The New Domesticity: Bringing Forth
When the snowball bushes bloom in May, I am once again a 5-year-old in long brown braids and a gingham dress. Tucked away in my childhood backyard, I seek the shelter of the flowering bush. Buds explode in a riot of white, each orb faintly tinged with apple green. I crawl under its benevolent branches, spread a blanket, and find the perfect shelter for my doll. She fusses a little, so I hold her close to my heart. I sway and sing, sooth and whisper; my doll falls asleep, pacified beneath the generous branches of the snowball bush.
In this vibrant, blossoming month that so fittingly celebrates motherhood, I want to take a few moments to expand the traditional definition, to look at the word “mother,” not as a noun, but as a verb. When I was 5, I was not a noun, “mother,” but I knew how to embrace the action of mothering; I knew how to employ some very basic tools in order to “mother,” even if I was simply singing to and swaying with a doll.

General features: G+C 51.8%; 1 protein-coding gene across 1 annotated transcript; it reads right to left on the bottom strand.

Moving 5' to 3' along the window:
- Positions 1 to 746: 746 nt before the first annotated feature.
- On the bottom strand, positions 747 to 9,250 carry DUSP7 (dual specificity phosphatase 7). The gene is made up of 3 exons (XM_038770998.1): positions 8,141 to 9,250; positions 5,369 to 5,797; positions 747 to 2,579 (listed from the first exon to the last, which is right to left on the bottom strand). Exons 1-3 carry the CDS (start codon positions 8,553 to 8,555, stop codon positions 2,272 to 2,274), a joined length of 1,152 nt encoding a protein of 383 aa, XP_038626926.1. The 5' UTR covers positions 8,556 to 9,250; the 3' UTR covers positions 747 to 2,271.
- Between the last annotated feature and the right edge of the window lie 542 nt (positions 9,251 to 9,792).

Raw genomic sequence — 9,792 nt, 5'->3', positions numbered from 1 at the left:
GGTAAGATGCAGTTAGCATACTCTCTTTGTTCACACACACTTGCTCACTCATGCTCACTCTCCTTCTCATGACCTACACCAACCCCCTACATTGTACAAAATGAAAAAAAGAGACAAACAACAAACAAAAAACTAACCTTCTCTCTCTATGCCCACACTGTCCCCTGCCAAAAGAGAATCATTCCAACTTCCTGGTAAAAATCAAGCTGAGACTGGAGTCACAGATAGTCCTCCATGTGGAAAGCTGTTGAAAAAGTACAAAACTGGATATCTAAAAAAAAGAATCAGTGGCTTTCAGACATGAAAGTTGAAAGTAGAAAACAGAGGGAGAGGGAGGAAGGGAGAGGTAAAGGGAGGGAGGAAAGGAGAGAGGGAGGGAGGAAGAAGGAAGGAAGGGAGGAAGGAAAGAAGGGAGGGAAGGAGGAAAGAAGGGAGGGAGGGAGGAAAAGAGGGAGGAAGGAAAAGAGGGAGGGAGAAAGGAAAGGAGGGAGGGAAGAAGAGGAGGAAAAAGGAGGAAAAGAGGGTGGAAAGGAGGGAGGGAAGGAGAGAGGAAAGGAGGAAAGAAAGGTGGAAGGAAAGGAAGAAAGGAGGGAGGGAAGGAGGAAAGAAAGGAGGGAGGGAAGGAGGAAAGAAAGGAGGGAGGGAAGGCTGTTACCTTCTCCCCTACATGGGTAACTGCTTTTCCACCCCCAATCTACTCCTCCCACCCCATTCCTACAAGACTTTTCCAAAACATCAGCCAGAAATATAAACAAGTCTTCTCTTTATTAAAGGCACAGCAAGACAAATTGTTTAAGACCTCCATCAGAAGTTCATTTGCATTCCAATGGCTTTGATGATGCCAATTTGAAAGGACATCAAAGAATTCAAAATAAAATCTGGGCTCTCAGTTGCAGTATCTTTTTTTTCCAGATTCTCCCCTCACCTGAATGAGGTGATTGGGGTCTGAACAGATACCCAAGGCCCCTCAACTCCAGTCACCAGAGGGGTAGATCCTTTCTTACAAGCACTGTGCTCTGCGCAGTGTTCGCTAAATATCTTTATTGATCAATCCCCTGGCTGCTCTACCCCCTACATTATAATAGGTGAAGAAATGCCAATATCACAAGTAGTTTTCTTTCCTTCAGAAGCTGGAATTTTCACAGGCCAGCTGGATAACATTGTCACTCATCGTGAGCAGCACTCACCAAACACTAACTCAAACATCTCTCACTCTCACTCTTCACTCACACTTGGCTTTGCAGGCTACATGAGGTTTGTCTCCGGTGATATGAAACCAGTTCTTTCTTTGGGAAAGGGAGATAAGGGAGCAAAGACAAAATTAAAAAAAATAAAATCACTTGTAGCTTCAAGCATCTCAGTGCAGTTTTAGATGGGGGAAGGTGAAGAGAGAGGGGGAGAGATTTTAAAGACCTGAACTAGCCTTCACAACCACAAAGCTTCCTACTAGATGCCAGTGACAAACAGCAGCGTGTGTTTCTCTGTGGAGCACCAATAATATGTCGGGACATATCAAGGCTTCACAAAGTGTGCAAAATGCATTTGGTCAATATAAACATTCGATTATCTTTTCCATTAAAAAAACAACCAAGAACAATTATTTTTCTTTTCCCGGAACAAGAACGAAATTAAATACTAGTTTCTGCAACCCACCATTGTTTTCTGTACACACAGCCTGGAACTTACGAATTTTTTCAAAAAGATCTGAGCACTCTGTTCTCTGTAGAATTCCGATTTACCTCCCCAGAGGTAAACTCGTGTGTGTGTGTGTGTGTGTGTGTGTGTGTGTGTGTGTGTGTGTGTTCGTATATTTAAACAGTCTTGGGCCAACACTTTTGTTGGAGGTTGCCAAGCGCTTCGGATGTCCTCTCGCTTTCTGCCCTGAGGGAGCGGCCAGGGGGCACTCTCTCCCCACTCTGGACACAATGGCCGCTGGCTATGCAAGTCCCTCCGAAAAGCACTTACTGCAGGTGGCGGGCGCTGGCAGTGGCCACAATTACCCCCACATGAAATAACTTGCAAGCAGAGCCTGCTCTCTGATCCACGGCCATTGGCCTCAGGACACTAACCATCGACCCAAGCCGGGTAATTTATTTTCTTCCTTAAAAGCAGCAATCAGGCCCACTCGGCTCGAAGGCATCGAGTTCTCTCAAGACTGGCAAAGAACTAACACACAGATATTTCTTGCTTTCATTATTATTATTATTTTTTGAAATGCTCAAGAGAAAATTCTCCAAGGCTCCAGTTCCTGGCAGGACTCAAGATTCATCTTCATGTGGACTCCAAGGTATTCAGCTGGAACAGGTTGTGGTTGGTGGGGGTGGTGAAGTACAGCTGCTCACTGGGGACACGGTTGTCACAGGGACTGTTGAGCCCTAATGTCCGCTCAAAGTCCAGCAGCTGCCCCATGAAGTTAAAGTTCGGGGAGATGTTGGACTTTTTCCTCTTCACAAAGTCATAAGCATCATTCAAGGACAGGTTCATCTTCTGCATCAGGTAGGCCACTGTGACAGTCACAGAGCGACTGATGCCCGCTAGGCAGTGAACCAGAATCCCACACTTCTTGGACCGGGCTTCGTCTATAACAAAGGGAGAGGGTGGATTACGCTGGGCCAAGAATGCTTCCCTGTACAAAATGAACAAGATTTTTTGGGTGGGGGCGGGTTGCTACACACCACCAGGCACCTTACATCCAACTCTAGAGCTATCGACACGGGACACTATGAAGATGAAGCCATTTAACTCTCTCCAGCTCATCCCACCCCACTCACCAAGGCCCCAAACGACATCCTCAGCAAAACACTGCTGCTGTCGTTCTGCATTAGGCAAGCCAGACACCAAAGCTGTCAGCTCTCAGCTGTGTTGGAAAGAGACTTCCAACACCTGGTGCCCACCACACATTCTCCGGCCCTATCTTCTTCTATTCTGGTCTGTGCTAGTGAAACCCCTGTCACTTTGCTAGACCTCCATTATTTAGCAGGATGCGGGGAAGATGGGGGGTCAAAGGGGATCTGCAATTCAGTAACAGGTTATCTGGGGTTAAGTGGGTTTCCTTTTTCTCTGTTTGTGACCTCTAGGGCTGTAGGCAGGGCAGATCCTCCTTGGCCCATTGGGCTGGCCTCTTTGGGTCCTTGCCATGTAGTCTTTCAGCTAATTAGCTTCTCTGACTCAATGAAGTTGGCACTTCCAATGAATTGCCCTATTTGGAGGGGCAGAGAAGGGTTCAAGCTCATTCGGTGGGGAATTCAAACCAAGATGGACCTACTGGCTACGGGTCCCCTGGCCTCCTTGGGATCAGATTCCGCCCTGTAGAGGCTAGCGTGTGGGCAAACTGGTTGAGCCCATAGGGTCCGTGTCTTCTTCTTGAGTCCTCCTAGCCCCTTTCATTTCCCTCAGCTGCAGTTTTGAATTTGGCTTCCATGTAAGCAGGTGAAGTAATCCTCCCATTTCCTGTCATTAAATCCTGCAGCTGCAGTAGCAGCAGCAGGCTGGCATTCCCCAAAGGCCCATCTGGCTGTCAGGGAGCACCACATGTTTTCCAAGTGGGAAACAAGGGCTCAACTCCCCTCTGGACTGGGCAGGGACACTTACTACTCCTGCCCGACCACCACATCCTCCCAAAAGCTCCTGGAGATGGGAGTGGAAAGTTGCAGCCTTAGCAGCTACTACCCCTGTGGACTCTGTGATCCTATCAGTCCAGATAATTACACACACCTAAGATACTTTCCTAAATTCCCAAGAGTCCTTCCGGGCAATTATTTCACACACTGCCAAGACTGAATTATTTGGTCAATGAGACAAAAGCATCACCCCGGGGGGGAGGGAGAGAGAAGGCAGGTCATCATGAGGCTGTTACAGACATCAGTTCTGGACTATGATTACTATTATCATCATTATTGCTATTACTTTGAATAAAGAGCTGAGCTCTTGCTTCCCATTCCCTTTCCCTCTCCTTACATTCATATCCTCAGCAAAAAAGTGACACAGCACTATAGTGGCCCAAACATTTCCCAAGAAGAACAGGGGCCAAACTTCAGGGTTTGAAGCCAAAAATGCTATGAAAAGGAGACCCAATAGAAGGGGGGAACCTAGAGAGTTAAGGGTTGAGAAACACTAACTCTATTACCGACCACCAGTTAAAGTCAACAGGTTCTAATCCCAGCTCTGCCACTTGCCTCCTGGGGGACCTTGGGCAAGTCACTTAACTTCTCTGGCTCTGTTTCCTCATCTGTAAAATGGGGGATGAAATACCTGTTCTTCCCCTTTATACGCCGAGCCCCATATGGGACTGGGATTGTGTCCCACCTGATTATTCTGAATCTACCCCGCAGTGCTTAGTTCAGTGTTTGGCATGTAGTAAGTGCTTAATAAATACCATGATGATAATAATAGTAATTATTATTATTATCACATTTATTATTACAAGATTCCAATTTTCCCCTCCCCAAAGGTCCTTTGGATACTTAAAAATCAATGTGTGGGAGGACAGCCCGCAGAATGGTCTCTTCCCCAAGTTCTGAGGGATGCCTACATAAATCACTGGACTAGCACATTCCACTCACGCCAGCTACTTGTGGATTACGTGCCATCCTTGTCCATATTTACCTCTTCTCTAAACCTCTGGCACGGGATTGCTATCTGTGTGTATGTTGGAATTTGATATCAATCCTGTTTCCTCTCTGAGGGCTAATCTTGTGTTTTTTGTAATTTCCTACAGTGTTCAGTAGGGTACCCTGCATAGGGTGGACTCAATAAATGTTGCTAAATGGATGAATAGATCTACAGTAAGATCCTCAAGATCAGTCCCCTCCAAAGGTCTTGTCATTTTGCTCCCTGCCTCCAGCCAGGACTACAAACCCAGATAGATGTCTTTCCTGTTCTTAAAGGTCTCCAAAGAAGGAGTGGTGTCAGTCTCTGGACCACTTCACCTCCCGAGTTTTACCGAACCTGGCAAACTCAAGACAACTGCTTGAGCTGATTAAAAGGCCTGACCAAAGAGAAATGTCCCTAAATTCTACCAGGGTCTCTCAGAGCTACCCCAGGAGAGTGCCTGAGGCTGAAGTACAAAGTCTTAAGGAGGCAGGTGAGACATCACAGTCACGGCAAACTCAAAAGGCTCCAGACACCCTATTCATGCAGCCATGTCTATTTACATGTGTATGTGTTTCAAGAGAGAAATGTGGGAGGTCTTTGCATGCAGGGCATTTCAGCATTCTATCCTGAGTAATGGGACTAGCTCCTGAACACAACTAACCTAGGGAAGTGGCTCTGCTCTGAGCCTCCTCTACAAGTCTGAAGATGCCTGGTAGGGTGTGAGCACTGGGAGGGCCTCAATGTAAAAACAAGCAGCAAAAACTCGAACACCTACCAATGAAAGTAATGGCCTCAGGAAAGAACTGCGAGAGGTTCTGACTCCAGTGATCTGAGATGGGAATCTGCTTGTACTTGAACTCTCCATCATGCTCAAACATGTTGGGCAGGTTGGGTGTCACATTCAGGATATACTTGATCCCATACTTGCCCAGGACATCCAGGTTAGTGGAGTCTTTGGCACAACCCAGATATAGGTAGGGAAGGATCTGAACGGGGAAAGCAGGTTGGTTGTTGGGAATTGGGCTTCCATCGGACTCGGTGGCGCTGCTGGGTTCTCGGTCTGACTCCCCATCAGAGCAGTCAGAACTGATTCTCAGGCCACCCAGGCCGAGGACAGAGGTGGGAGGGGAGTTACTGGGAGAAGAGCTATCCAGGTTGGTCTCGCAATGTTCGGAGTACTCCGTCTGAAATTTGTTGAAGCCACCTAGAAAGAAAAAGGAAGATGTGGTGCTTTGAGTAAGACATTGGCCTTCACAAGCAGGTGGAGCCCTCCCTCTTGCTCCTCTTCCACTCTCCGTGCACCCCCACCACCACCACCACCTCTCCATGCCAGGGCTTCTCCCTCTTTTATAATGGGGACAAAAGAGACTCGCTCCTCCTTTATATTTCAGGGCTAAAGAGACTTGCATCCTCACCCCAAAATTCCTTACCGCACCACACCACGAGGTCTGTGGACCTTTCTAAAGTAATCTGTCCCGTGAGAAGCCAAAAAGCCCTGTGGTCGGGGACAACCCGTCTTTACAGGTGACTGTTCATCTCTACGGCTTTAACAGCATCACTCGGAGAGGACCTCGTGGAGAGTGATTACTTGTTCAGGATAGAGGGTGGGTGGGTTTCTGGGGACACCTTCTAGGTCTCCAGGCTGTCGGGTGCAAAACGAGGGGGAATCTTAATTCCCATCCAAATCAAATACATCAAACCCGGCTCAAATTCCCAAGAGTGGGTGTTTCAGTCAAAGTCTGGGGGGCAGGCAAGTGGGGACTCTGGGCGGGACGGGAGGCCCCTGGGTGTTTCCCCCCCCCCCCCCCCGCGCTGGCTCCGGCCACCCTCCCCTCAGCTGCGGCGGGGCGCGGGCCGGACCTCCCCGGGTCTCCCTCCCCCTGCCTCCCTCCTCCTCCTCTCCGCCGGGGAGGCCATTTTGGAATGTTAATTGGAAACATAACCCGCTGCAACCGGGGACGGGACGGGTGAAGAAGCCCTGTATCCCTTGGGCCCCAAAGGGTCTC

Mothering is nurturing, giving, sacrificing. By one definition, it is the act of “bringing forth.” Guess what? This means you don’t have to be a mother in order to mother. Yet even if we find the traditional act of “nurturing” to feel foreign or uncomfortable, we all have special ways in which we can “bring forth” life in those around us, ways that branch out beyond the traditional. Author Shannan Martin writes,
We are life givers, each of us, in ways both wild and vast . . . . Mothering is the thing all women do, with the small and big kids under our care, the neighbor boys up the street, our students, our grown nieces . . . . none of us is off the hook here. Humanity is crying out to be nurtured.
If humanity is crying out to be nurtured—and I believe it is—we all have a job to do. This month, let’s seek out ways to mother, both at home and in our community.